Alpha Telcom, in the form of a permanent injunction against future violations of the securities laws and disgorgement in the amount of $3,750,707.66, representing "gross wages, shareholder compensation, shareholder loans, and other payments to Rubera and his family." Id. at 1262-63. However, the court declined to impose civil penalties under § 20 of the Act, concluding that they were "not warranted" given that this offense was Rubera's first violation and "his conduct did not amount to fraud, deceit, manipulation, or the like." Id. at 1263. We affirmed the district court in all respects. See SEC v. Rubera, 350 F.3d 1084 (9th Cir. 2003).
B. The Disgorgement Motion and Subsequent Proceedings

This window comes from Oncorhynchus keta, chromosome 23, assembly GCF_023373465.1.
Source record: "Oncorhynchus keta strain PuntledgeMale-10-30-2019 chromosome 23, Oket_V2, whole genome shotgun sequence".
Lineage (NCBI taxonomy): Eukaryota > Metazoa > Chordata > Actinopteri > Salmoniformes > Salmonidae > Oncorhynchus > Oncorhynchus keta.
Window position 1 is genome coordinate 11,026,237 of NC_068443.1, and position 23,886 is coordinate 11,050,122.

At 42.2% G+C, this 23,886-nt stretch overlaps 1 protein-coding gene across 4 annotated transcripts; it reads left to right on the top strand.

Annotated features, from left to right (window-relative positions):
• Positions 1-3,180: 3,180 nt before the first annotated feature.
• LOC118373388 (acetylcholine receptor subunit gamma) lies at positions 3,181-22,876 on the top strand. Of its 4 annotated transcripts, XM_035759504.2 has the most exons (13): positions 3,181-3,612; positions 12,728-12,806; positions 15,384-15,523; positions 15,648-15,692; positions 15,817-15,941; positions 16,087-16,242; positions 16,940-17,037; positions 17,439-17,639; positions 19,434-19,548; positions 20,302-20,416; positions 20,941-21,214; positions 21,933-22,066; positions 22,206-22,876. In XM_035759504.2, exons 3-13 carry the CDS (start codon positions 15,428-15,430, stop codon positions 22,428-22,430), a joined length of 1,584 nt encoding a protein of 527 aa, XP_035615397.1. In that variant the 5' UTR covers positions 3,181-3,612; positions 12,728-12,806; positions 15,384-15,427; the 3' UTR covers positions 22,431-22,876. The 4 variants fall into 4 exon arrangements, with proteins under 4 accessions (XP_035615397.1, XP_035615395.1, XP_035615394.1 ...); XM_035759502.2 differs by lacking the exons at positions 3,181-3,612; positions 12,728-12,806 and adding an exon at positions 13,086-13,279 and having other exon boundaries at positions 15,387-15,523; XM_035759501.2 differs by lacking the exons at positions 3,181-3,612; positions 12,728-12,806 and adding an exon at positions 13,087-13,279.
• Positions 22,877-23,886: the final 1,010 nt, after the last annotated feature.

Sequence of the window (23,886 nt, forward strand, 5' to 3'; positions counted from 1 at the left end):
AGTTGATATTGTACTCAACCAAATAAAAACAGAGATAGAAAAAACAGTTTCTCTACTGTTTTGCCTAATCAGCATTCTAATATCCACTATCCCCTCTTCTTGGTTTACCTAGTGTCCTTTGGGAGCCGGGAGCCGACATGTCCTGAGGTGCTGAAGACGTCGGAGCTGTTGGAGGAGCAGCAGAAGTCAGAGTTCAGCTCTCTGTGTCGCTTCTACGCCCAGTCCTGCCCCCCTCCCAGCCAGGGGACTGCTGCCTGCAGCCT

On December 23, 2003, approximately two weeks after we decided Rubera, the Receiver filed a motion to disgorge $21 million in commissions on the sales of these unregistered securities from Alpha Telcom's sales agents.2 In its motion, which the SEC joined, the Receiver styled its requested relief as "[r]equiring all Agents to disgorge Commissions received for their unlawful sale of unregistered securities in violation of Sections 5(a) and 5(c) of the Securities Act of 1933...." Citing our decisions in SEC v. Wencke, 783 F.2d 829 (9th Cir.1986), and SEC v. Hardy, 803 F.2d 1034 (9th Cir. 1986), the Receiver further requested the court to allow it to proceed "through summary proceedings," an approach he argued was permissible "in equity receivership cases such as this." The Receiver asserted that the district court had broad powers to order disgorgement of "ill-gotten gains" and that the commissions, which were paid "to compensate and reward the Agents for their illegal sale of unregistered securities to investors," were "in fact the ill-gotten gains received from these investors ...." According to the Receiver, "the Agents provided no benefit to Alpha other than to facilitate the process of luring in additional new investors." The Receiver asserted that it was beyond dispute that "the money used to pay the Commissions to the Agents were ill-gotten gains from the sales of unregistered securities to unsuspecting investors." Because "the Commissions were paid to [the Agents] specifically for their role in these illegal sales of the unregistered securities," the agents had "no legitimate claim to the Commissions."3